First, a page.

Unilever Dr (EU:UNA)
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By Saabira Chaudhuri
Unilever PLC on Friday abandoned its plan to ditch its London headquarters in favor of the Netherlands after facing mounting opposition from some of its largest investors.
The maker of Hellmann's mayonnaise and Ben & Jerry's ice cream had planned the move as part of a broader consolidation of its British and Dutch operating companies to make it more nimble.
However, a parade of big institutional investors said they would oppose the plan at a shareholder vote later this month. The move would have cost Unilever its place in the U.K.'s FTSE 100 index, forcing some investors to sell.
The reversal represents a surprise capitulation for departing Chief Executive Paul Polman, who made the consolidation effort his swan song. After fending off an unsolicited bid from American rival Kraft Heinz Co., Mr. Polman and the board embarked on a strategic review that culminated with the plan.
On Friday, Unilever said it would withdraw the proposal after recognizing it hadn't received support from a significant group of shareholders. The company said it still thought simplifying its structure was in its best long-term interests and that it would now consider next steps.
Some analysts suggested the situation could accelerate a change of management at the company, with Unilever having already started a search for Mr. Polman's successor. Société Générale's Sriram Gurijala said the plan was probably the most important item on the Dutch executive's to-do list and that now it was off the table, transition could happen sooner.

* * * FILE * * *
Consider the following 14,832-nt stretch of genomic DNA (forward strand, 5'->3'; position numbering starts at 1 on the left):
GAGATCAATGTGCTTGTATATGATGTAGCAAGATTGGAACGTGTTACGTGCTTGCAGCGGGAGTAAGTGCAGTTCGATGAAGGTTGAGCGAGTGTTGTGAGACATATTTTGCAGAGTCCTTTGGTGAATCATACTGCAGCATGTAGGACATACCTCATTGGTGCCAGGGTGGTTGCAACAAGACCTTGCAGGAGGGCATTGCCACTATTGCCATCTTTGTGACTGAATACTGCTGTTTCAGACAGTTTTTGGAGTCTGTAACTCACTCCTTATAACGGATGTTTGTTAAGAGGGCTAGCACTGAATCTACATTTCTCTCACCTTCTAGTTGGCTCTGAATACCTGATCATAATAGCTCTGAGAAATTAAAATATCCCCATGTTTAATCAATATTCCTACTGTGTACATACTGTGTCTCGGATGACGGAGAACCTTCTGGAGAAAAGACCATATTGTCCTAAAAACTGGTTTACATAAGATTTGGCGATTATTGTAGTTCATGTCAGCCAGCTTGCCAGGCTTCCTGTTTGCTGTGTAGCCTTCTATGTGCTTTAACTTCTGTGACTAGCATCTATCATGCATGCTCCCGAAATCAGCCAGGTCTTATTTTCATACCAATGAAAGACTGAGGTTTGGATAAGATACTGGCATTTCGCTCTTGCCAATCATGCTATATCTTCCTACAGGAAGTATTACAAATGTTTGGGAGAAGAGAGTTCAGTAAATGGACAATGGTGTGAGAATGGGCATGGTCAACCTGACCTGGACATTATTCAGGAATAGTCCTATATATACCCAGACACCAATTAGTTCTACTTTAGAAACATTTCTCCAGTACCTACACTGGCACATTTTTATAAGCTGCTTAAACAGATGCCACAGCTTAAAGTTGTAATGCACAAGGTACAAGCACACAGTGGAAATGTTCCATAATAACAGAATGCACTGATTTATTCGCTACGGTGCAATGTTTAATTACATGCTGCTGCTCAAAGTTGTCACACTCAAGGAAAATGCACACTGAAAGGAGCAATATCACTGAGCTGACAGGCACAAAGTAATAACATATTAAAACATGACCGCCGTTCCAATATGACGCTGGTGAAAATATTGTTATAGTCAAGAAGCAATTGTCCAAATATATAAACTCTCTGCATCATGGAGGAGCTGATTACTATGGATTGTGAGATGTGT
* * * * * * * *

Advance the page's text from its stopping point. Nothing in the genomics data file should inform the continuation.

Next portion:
Critics had argued that the plan's benefits weren't clear, that there was uncertainty about Dutch dividend taxes and that the move could have set a bad precedent as the U.K. readies to depart the European Union.
Major investors, including Aviva, M&G, Legal & General, Schroders, Lindsell Train, Columbia Threadneedle and Royal London Asset Management -- who together own around 10% of Unilever -- all said they planned to vote "no."
"We are pleased with Unilever's decision to halt its proposed plans," said Iain Richards, head of responsible investment at Columbia Threadneedle. "Better approaches are possible and the problems...were foreseeable."
The proposal also angered some private shareholders, who stood to have an outsize role in the vote because of a rule requiring a "yes" vote from more than 50% of those voting no matter how big their stake is. That would have given an owner or just one share the same voice as a major investor.
Unilever had made a big push to win over shareholders in recent weeks as public opposition mounted.
The company's chairman wrote an op-ed for a major British newspaper, its finance chief appeared on a high-profile BBC radio show and the company took out full-page adverts in the mainstream press.
Unilever has long operated as two separate listed entities -- Unilever PLC in the U.K. and Unilever NV in the Netherlands -- with a group-wide set of managers and directors.
In March, it said it would unify the dual structure that dates back to the 1929 merger of Lever Bros., an English soap maker, and Margarine Unie, a Dutch margarine producer. The company said at the time that a single structure would give it more flexibility for mergers and acquisitions.
Unilever picked the Netherlands over the U.K. for its base because it said the Dutch entity was bigger and that those shares traded with greater liquidity. It said the move wasn't related to Brexit.
--Adam Clark contributed to this article.
Write to Saabira Chaudhuri at firstname.lastname@example.org
(END) Dow Jones Newswires
October 05, 2018 07:41 ET (11:41 GMT)
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